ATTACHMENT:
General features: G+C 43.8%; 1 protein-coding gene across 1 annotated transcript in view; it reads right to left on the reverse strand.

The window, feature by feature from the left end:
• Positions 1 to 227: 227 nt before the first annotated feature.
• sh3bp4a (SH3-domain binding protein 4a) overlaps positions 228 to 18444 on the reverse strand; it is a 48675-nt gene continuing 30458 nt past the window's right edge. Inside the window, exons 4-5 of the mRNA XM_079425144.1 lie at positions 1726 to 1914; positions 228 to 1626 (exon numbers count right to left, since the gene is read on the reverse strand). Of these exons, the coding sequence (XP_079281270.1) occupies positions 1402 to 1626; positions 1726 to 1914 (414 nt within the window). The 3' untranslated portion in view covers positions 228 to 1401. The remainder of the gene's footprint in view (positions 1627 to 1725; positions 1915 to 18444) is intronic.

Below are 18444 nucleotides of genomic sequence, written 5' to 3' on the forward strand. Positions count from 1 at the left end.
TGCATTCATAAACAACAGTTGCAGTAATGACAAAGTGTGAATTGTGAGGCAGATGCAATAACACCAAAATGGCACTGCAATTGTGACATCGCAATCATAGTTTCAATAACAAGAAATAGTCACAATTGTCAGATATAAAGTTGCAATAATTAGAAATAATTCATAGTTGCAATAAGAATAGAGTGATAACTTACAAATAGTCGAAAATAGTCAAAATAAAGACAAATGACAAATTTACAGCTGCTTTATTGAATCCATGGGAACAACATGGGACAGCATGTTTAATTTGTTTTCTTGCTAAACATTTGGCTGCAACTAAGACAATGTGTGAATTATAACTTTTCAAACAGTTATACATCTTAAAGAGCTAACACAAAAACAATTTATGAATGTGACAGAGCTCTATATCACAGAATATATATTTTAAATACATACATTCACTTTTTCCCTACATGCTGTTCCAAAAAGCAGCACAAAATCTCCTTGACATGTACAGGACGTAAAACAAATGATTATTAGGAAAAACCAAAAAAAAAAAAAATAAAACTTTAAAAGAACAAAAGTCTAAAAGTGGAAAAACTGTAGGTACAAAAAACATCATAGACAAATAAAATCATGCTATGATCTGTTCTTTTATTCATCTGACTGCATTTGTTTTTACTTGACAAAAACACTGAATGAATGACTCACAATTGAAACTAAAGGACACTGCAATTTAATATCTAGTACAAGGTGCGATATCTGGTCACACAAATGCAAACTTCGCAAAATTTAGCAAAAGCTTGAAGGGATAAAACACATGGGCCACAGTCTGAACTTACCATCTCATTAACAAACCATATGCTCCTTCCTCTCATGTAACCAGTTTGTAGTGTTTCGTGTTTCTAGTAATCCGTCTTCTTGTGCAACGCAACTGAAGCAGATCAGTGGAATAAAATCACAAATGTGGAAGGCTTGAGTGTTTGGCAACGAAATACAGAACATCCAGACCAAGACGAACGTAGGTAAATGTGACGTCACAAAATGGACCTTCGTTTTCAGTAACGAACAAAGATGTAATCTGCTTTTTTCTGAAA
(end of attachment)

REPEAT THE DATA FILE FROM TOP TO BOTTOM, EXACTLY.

General features: G+C 43.8%; 1 protein-coding gene across 1 annotated transcript in view; it reads right to left on the reverse strand.

The window, feature by feature from the left end:
• Positions 1 to 227: 227 nt before the first annotated feature.
• sh3bp4a (SH3-domain binding protein 4a) overlaps positions 228 to 18444 on the reverse strand; it is a 48675-nt gene continuing 30458 nt past the window's right edge. Inside the window, exons 4-5 of the mRNA XM_079425144.1 lie at positions 1726 to 1914; positions 228 to 1626 (exon numbers count right to left, since the gene is read on the reverse strand). Of these exons, the coding sequence (XP_079281270.1) occupies positions 1402 to 1626; positions 1726 to 1914 (414 nt within the window). The 3' untranslated portion in view covers positions 228 to 1401. The remainder of the gene's footprint in view (positions 1627 to 1725; positions 1915 to 18444) is intronic.

Below are 18444 nucleotides of genomic sequence, written 5' to 3' on the forward strand. Positions count from 1 at the left end.
TGCATTCATAAACAACAGTTGCAGTAATGACAAAGTGTGAATTGTGAGGCAGATGCAATAACACCAAAATGGCACTGCAATTGTGACATCGCAATCATAGTTTCAATAACAAGAAATAGTCACAATTGTCAGATATAAAGTTGCAATAATTAGAAATAATTCATAGTTGCAATAAGAATAGAGTGATAACTTACAAATAGTCGAAAATAGTCAAAATAAAGACAAATGACAAATTTACAGCTGCTTTATTGAATCCATGGGAACAACATGGGACAGCATGTTTAATTTGTTTTCTTGCTAAACATTTGGCTGCAACTAAGACAATGTGTGAATTATAACTTTTCAAACAGTTATACATCTTAAAGAGCTAACACAAAAACAATTTATGAATGTGACAGAGCTCTATATCACAGAATATATATTTTAAATACATACATTCACTTTTTCCCTACATGCTGTTCCAAAAAGCAGCACAAAATCTCCTTGACATGTACAGGACGTAAAACAAATGATTATTAGGAAAAACCAAAAAAAAAAAAAATAAAACTTTAAAAGAACAAAAGTCTAAAAGTGGAAAAACTGTAGGTACAAAAAACATCATAGACAAATAAAATCATGCTATGATCTGTTCTTTTATTCATCTGACTGCATTTGTTTTTACTTGACAAAAACACTGAATGAATGACTCACAATTGAAACTAAAGGACACTGCAATTTAATATCTAGTACAAGGTGCGATATCTGGTCACACAAATGCAAACTTCGCAAAATTTAGCAAAAGCTTGAAGGGATAAAACACATGGGCCACAGTCTGAACTTACCATCTCATTAACAAACCATATGCTCCTTCCTCTCATGTAACCAGTTTGTAGTGTTTCGTGTTTCTAGTAATCCGTCTTCTTGTGCAACGCAACTGAAGCAGATCAGTGGAATAAAATCACAAATGTGGAAGGCTTGAGTGTTTGGCAACGAAATACAGAACATCCAGACCAAGACGAACGTAGGTAAATGTGACGTCACAAAATGGACCTTCGTTTTCAGTAACGAACAAAGATGTAATCTGCTTTTTTCTGAAA